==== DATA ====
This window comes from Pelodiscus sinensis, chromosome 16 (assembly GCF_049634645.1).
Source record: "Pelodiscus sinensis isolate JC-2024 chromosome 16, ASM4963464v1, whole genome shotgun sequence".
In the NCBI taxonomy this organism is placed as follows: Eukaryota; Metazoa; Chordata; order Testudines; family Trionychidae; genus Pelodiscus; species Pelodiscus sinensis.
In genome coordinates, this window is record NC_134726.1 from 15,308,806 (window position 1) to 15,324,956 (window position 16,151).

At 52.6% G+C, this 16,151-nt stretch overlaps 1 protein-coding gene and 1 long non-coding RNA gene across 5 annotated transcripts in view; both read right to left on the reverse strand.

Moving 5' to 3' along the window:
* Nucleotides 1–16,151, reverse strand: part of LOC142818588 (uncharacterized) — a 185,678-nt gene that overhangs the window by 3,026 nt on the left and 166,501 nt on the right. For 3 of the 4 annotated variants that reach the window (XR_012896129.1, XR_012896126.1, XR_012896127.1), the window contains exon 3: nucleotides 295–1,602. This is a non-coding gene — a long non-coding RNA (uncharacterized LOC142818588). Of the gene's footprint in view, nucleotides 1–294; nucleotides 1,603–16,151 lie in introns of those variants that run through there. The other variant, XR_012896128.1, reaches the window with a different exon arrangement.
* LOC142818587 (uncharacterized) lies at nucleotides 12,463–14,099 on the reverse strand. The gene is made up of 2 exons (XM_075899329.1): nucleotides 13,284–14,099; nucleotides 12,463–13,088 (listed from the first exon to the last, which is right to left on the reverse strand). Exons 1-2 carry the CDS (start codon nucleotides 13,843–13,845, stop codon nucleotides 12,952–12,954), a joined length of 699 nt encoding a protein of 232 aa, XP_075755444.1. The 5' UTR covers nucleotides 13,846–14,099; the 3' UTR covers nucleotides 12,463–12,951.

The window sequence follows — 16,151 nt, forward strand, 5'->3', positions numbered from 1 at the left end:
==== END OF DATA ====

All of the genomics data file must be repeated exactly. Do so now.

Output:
This window comes from Pelodiscus sinensis, chromosome 16 (assembly GCF_049634645.1).
Source record: "Pelodiscus sinensis isolate JC-2024 chromosome 16, ASM4963464v1, whole genome shotgun sequence".
In the NCBI taxonomy this organism is placed as follows: Eukaryota; Metazoa; Chordata; order Testudines; family Trionychidae; genus Pelodiscus; species Pelodiscus sinensis.
In genome coordinates, this window is record NC_134726.1 from 15,308,806 (window position 1) to 15,324,956 (window position 16,151).

At 52.6% G+C, this 16,151-nt stretch overlaps 1 protein-coding gene and 1 long non-coding RNA gene across 5 annotated transcripts in view; both read right to left on the reverse strand.

Moving 5' to 3' along the window:
* Nucleotides 1–16,151, reverse strand: part of LOC142818588 (uncharacterized) — a 185,678-nt gene that overhangs the window by 3,026 nt on the left and 166,501 nt on the right. For 3 of the 4 annotated variants that reach the window (XR_012896129.1, XR_012896126.1, XR_012896127.1), the window contains exon 3: nucleotides 295–1,602. This is a non-coding gene — a long non-coding RNA (uncharacterized LOC142818588). Of the gene's footprint in view, nucleotides 1–294; nucleotides 1,603–16,151 lie in introns of those variants that run through there. The other variant, XR_012896128.1, reaches the window with a different exon arrangement.
* LOC142818587 (uncharacterized) lies at nucleotides 12,463–14,099 on the reverse strand. The gene is made up of 2 exons (XM_075899329.1): nucleotides 13,284–14,099; nucleotides 12,463–13,088 (listed from the first exon to the last, which is right to left on the reverse strand). Exons 1-2 carry the CDS (start codon nucleotides 13,843–13,845, stop codon nucleotides 12,952–12,954), a joined length of 699 nt encoding a protein of 232 aa, XP_075755444.1. The 5' UTR covers nucleotides 13,846–14,099; the 3' UTR covers nucleotides 12,463–12,951.

The window sequence follows — 16,151 nt, forward strand, 5'->3', positions numbered from 1 at the left end: